Computer experts agree that the Stuxnet worm was created by a powerful, resourceful, and technologically skillful organization—and not by freelance hackers. The worm contaminated Siemens control software that was sold by the company to Iranian civilian projects but somehow found its way into its nuclear sites despite U.N. Security Council sanctions.
The major question is how the creators of Stuxnet did it. There are a few possibilities. One is that the intelligence agency behind the attack recruited a Siemens programmer who sold his secrets for financial gain or for other reasons. Another explanation could be that Siemens, suffering from a degree of liability and guilt—Germans perpetrating a second Holocaust—willingly cooperated with Israeli intelligence, which in return offered Siemens a way out of being implicated if and when the worm was discovered.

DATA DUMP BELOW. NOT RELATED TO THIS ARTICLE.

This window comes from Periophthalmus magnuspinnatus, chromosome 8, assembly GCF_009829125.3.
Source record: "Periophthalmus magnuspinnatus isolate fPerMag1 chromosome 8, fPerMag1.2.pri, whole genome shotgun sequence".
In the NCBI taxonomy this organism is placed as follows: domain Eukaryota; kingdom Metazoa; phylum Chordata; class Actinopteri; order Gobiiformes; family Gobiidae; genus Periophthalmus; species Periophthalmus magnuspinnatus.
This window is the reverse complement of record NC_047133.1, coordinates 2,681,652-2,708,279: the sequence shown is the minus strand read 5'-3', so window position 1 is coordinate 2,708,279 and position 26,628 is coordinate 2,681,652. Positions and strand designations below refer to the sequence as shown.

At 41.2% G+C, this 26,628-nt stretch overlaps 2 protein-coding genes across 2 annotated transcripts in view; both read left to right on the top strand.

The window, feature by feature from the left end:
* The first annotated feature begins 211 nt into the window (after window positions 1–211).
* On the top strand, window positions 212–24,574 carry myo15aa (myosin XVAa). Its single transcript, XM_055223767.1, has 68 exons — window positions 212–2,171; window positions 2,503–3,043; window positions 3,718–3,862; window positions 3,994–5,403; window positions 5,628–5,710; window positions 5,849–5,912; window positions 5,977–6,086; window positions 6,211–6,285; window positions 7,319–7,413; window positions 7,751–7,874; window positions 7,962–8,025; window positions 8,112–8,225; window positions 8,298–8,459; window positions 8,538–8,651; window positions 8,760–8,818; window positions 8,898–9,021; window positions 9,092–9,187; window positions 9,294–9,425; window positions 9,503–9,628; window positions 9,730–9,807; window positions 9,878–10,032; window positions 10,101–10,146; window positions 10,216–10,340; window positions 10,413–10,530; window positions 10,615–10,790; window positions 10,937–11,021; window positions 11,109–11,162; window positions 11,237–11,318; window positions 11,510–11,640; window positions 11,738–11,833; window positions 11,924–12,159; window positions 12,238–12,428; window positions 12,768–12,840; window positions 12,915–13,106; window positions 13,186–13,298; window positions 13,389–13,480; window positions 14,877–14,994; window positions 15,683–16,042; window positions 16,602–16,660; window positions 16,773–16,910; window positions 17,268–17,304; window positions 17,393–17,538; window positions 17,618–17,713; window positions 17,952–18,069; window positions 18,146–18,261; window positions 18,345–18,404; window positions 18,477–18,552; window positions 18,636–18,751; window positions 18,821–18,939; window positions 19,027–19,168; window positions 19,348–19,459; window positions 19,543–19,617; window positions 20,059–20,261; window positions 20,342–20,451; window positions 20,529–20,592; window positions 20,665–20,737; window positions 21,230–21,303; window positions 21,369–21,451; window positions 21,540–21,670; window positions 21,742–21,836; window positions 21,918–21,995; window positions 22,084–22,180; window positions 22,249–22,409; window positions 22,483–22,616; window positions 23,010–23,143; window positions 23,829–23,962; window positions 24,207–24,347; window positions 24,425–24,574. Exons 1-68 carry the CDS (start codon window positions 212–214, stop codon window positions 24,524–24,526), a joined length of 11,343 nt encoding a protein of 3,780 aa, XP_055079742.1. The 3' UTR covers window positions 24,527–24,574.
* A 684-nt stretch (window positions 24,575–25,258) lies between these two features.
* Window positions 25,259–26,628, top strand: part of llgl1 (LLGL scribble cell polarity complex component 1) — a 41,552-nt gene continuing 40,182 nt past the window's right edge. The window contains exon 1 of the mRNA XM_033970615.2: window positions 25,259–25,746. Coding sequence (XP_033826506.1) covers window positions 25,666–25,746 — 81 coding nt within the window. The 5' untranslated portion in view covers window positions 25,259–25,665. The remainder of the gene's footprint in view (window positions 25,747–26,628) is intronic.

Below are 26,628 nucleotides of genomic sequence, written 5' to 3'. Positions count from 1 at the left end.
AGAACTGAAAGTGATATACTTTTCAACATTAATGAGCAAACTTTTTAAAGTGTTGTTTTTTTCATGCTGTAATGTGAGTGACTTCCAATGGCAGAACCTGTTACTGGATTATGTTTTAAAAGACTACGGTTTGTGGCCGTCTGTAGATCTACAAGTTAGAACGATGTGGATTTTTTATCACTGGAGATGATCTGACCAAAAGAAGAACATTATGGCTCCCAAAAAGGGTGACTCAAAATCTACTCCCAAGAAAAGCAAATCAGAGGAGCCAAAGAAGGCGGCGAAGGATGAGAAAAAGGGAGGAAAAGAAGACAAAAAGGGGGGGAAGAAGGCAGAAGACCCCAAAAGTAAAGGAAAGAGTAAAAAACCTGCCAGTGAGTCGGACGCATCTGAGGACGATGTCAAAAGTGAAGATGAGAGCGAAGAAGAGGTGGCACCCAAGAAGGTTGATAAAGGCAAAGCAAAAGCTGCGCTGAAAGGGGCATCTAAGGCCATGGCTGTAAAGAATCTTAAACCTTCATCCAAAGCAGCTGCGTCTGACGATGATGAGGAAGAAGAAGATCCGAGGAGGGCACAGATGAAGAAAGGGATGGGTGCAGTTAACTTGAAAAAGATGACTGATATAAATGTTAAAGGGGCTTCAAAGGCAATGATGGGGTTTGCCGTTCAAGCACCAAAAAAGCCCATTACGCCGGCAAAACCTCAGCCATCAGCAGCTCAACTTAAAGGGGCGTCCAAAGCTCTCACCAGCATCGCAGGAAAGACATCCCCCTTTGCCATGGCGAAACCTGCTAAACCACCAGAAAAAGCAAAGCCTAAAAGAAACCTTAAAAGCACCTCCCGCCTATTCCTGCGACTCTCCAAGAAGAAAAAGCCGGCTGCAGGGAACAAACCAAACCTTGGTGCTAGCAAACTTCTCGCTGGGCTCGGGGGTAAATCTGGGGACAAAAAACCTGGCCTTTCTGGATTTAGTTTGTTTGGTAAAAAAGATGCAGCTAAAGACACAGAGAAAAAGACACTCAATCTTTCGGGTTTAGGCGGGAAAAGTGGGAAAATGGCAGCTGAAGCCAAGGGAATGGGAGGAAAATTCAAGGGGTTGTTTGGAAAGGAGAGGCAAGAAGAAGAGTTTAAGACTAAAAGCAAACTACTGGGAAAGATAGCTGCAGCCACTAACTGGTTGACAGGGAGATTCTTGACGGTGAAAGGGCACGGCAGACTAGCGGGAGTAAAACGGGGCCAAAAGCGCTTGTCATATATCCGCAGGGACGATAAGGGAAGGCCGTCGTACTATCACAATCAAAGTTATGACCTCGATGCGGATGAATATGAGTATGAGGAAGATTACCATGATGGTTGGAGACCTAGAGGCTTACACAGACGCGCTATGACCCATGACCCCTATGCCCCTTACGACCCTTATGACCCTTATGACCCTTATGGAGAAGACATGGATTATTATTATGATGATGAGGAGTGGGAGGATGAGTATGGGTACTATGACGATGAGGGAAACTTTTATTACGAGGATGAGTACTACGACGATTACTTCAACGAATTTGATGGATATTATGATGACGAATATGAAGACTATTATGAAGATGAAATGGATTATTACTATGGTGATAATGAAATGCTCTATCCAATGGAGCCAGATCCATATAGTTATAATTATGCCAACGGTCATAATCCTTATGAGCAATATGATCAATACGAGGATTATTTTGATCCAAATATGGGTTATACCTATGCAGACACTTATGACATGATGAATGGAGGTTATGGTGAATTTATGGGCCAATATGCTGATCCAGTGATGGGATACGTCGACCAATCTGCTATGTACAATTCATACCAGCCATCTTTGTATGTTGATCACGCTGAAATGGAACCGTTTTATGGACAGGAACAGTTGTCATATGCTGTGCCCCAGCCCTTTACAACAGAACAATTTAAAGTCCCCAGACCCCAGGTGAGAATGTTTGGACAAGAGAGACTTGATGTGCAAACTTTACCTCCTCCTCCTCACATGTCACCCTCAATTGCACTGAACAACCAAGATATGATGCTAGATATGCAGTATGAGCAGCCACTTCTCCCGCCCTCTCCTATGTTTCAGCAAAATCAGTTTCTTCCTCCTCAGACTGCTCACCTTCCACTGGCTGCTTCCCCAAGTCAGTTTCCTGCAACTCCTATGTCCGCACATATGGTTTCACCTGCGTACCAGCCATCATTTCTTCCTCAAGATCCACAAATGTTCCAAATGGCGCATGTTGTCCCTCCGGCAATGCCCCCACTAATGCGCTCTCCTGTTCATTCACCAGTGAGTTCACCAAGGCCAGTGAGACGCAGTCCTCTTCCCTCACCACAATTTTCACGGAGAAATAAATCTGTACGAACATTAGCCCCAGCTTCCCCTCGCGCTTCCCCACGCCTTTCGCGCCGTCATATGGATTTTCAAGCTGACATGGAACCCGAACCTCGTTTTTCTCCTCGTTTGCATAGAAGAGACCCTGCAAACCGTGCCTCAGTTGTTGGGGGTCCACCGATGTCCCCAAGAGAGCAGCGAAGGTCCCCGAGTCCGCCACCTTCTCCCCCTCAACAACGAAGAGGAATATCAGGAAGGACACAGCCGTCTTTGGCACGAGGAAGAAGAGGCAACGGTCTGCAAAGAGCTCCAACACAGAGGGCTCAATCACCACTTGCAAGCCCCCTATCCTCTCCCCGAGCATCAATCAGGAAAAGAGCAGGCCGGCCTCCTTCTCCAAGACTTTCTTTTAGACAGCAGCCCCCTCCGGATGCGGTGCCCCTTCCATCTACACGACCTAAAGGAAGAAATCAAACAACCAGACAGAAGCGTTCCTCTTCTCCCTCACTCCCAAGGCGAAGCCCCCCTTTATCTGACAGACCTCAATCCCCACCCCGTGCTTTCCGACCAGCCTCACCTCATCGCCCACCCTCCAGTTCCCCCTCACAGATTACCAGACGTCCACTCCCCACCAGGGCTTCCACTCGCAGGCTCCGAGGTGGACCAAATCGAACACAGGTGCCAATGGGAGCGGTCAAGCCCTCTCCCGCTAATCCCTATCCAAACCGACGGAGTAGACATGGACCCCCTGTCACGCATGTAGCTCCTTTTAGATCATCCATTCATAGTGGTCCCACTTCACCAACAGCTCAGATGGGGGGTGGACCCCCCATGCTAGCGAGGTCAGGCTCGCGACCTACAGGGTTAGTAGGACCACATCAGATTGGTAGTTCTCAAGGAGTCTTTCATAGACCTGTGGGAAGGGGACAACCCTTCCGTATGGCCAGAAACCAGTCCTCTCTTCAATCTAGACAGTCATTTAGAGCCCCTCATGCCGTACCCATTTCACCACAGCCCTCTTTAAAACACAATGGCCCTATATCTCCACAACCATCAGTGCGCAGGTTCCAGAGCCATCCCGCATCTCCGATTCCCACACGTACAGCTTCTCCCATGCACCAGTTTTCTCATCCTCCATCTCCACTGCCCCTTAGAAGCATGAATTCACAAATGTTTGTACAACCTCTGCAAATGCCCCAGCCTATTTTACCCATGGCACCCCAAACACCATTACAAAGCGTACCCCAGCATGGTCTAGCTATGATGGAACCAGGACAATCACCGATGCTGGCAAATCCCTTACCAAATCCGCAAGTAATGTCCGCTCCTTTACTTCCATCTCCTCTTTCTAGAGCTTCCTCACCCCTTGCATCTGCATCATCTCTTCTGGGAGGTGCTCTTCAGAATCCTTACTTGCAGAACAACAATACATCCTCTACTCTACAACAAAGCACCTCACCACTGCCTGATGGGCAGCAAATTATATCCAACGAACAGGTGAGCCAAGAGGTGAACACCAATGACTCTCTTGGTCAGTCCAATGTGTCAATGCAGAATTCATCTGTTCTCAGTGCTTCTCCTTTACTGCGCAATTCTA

This last seems to be the least plausible scenario, since the German corporation admitted that 15 of its customers have been affected—including chemical and power plants and production facilities. Five of the 15 companies affected have their headquarters in Germany, while the others are based in the United States, other Western European countries, and Asia. But even if Siemens itself didn’t cooperate, it’s also possible that the BND—Germany’s foreign espionage agency, which is a strong ally of both the Israeli Mossad and the CIA and is a partner in the battle against Iranian nuclear program—was somehow involved in the operation.
Whatever the facts are, Siemens has invested extensively in Israeli high-tech and industrial companies.